DESPITE the heavy bearing of inevitability attached to the exit of Roger Federer from professional tennis, a tinge of dejection and a dollop of anxiety have kept pricking tennis fans. There is a palpable despondency in the Swiss Maestro’s fans who could never get enough of the legend parading his art on the court. Federer had become a habit for them as he kept finding ways to dodge the talk of retirement for one more serve. This time, however, the champion heeded to the body’s call to leave the court open for the next generation players. This is the anxiety that the tennis fans are talking about. Will there ever be a worthy challenger who could command the love and respect that Federer got from the game’s lovers? The answer, sadly, lies in a long pause which has some names but not the confidence of putting a bet on any of those.
After the retirement of Federer, the immediate future still has only two claimants to the top slot -- Rafael Nadal and Novak Djokovic. Once the triumvirate ruled the circuit with one or two talents stretching them to the limit. Yet, all of them would find new winds to restore ‘normalcy’ in tennis! The FeDal Slam had the stamp of two great warriors while a long stretch of the Open Era clearly belonged to ‘FeDalOvic’. Nadal and Djokovic, with 22 and 21 Grand Slams respectively, would keep carrying the high flag till their mental and physical strength stays intact. Given their dodgy bodies, they may or may not continue longer which leaves the game’s die-hard connoisseurs worried about the next line carrying on the great legacy.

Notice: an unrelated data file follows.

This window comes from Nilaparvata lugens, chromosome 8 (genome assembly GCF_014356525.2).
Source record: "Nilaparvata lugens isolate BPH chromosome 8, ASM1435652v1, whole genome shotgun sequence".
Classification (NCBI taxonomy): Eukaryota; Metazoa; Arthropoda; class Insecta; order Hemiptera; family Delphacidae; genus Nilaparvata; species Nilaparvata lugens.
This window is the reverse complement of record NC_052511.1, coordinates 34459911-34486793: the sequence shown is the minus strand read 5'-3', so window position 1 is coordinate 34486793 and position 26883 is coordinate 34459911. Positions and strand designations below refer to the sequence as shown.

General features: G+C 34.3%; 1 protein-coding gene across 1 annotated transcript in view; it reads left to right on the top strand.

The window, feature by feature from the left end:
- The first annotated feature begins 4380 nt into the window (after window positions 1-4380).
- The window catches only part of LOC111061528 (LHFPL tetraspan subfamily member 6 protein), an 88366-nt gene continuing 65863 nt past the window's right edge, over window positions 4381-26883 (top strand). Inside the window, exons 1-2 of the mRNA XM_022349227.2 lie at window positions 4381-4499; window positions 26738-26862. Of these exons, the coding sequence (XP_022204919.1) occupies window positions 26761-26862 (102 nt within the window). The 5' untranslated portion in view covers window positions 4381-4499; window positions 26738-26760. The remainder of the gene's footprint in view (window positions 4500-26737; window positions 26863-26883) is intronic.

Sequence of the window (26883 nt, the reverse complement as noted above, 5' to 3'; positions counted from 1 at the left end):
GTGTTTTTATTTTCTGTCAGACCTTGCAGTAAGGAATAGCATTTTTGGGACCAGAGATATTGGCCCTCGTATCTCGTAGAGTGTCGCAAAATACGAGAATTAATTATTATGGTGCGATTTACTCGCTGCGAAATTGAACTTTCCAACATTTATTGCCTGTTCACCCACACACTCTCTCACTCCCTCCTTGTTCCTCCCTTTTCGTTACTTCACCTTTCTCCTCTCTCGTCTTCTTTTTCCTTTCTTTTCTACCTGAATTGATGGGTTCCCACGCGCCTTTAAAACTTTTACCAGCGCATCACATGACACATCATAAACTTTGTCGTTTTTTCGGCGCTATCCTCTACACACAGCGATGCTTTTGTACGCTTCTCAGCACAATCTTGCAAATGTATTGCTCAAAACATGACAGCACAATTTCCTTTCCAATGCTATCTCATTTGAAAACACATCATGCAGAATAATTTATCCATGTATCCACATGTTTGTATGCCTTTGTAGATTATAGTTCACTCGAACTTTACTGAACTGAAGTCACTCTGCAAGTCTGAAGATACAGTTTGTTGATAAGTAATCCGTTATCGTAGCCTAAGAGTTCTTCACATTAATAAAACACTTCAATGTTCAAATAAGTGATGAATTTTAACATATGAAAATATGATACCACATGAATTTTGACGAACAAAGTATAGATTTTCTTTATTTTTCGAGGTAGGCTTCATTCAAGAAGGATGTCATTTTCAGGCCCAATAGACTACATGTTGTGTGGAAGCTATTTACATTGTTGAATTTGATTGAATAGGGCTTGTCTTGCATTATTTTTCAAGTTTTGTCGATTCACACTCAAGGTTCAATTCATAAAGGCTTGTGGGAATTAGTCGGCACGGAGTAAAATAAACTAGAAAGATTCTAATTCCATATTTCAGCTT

There is an illusion that the Gen Next does not have enough talented players. The reality is there is enough talent available on the circuit but there are hardly a few who have the capacity to channel their energies into a sustained campaign. Time and again, the game has seen sprinkles of excellence but those sparks had remained too few. The fact is, the new generation has found it extremely difficult to breach the triumvirate shield which they have guarded meticulously with a never-say-die attitude. The issue, therefore, is not of lack of talent but the new players’ mental ability to turn themselves into a constant. This remains the biggest difference between the Big Three and the rest.
The game still possesses some brilliant performers who can rise to a different level on their day. The Next Gen has the German Alexander Zverev, the temperamental Australian Nicholas Kyrgios, the Austrian Dominic Thiem, Greece’s Stefanos Tsitsipas, Spain’s Carlos Alcaraz and Russian Karen Khachanov who can easily achieve the next level if they marry consistency. All of these have run into the Big Three some or the other time and returned smarter from that experience. The problem is that priceless experience has not be channeled into a hunger for excellence that their illustrious opponents have done throughout their career.
Tennis has seen only a few like Andy Murray, Stanislaus Wawrinka and Andy Roddick who could stand up to ‘FeDalOvic’. There is still no steady stream of players who could consistently put up a challenge like the 80s and 90s saw when Boris Becker, Stefan Edberg, Pete Sampras and Andre Agassi were up for a fight. The search for a new challenger might take a bit long for tennis fans.